My first "pro" Nikon D2X with a 12.4Mp APS CMOS sensor

The D70 was my main camera for about six months in 2005, and I had many good butterfly shots with it. I succumbed to the temptation of a pro-level body and decided (against all conventional wisdom) to splurge on the D2X after trading in the D70. A 12.4Mp APS CMOS sensor was at the heart of this heavy behemoth and it could "machine-gun" at 5fps or 8fps with a reduced sized crop. Weighing in at 1,252g, it was almost double the weight of the D70.

The D2X delivered pleasing results when paired with the Tamron 180mm macro lens

It was fun to use, and I managed to get some "lifers" with this camera. But it was heavy, and lugging it on long outings can be cumbersome. The professional quality body was robust and could really take hard knocks and abuse. It served me well through 2005 to mid 2007, although another new Nikon prosumer body, the D200, was launched in Nov 2005. A friend loaned me the D200 for a couple of weeks, and I put it through its paces to see if it was worth a change. Fortunately, there wasn't any significant improvement in performance, and I stuck with the D2X.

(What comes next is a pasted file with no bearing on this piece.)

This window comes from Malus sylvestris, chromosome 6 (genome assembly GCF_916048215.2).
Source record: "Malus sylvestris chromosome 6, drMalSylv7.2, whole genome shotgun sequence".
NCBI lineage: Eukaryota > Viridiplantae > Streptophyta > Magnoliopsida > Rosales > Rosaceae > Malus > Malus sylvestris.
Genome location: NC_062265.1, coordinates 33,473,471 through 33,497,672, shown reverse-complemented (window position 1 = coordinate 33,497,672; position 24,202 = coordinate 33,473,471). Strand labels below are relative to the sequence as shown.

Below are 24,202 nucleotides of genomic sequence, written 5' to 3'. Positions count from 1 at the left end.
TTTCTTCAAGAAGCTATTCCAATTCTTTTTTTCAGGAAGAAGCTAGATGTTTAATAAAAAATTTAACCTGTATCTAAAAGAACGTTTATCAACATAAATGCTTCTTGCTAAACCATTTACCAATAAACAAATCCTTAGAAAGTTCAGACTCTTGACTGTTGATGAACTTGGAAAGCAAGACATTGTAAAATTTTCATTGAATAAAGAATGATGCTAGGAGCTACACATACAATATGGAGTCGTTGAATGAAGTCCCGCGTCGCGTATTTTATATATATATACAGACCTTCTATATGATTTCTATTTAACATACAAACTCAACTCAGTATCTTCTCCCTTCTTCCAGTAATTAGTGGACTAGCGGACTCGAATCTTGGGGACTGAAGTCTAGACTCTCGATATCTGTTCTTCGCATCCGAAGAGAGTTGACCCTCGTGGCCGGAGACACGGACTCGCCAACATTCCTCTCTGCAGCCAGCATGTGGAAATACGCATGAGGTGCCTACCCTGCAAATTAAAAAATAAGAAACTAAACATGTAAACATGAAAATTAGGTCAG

My "backup" DSLR, the Nikon D80

Some time in mid 2006, I somehow convinced myself that I needed a lighter body as a backup to the D2X and decided to get the newly launched D80. Another APS-sized 10.2Mp CCD sensor, I used it on my travels overseas, but somehow the camera could still not match the quality and speed of the D2X. Realising my folly of getting yet another DSLR which was technically inferior to the D2X, I quickly sold off the D80.